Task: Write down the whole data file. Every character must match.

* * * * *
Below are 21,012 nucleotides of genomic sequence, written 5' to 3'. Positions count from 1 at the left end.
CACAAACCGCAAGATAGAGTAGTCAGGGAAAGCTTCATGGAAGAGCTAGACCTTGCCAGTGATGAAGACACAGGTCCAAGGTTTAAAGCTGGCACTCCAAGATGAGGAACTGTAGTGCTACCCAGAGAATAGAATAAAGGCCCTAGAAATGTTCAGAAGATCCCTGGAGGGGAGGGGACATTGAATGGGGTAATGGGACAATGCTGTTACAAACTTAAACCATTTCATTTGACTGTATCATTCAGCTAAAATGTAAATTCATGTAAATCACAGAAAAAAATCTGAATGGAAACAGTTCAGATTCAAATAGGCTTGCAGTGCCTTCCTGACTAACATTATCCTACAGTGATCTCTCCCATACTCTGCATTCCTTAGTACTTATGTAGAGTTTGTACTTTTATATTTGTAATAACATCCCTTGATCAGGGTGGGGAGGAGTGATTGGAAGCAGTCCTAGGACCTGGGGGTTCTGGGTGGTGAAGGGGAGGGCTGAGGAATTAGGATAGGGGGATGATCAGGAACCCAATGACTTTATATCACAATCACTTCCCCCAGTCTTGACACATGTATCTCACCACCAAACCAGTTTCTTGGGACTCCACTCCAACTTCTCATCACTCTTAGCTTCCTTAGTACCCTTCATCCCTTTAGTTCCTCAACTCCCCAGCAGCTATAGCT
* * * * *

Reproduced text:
Below are 21,012 nucleotides of genomic sequence, written 5' to 3'. Positions count from 1 at the left end.
CACAAACCGCAAGATAGAGTAGTCAGGGAAAGCTTCATGGAAGAGCTAGACCTTGCCAGTGATGAAGACACAGGTCCAAGGTTTAAAGCTGGCACTCCAAGATGAGGAACTGTAGTGCTACCCAGAGAATAGAATAAAGGCCCTAGAAATGTTCAGAAGATCCCTGGAGGGGAGGGGACATTGAATGGGGTAATGGGACAATGCTGTTACAAACTTAAACCATTTCATTTGACTGTATCATTCAGCTAAAATGTAAATTCATGTAAATCACAGAAAAAAATCTGAATGGAAACAGTTCAGATTCAAATAGGCTTGCAGTGCCTTCCTGACTAACATTATCCTACAGTGATCTCTCCCATACTCTGCATTCCTTAGTACTTATGTAGAGTTTGTACTTTTATATTTGTAATAACATCCCTTGATCAGGGTGGGGAGGAGTGATTGGAAGCAGTCCTAGGACCTGGGGGTTCTGGGTGGTGAAGGGGAGGGCTGAGGAATTAGGATAGGGGGATGATCAGGAACCCAATGACTTTATATCACAATCACTTCCCCCAGTCTTGACACATGTATCTCACCACCAAACCAGTTTCTTGGGACTCCACTCCAACTTCTCATCACTCTTAGCTTCCTTAGTACCCTTCATCCCTTTAGTTCCTCAACTCCCCAGCAGCTATAGCT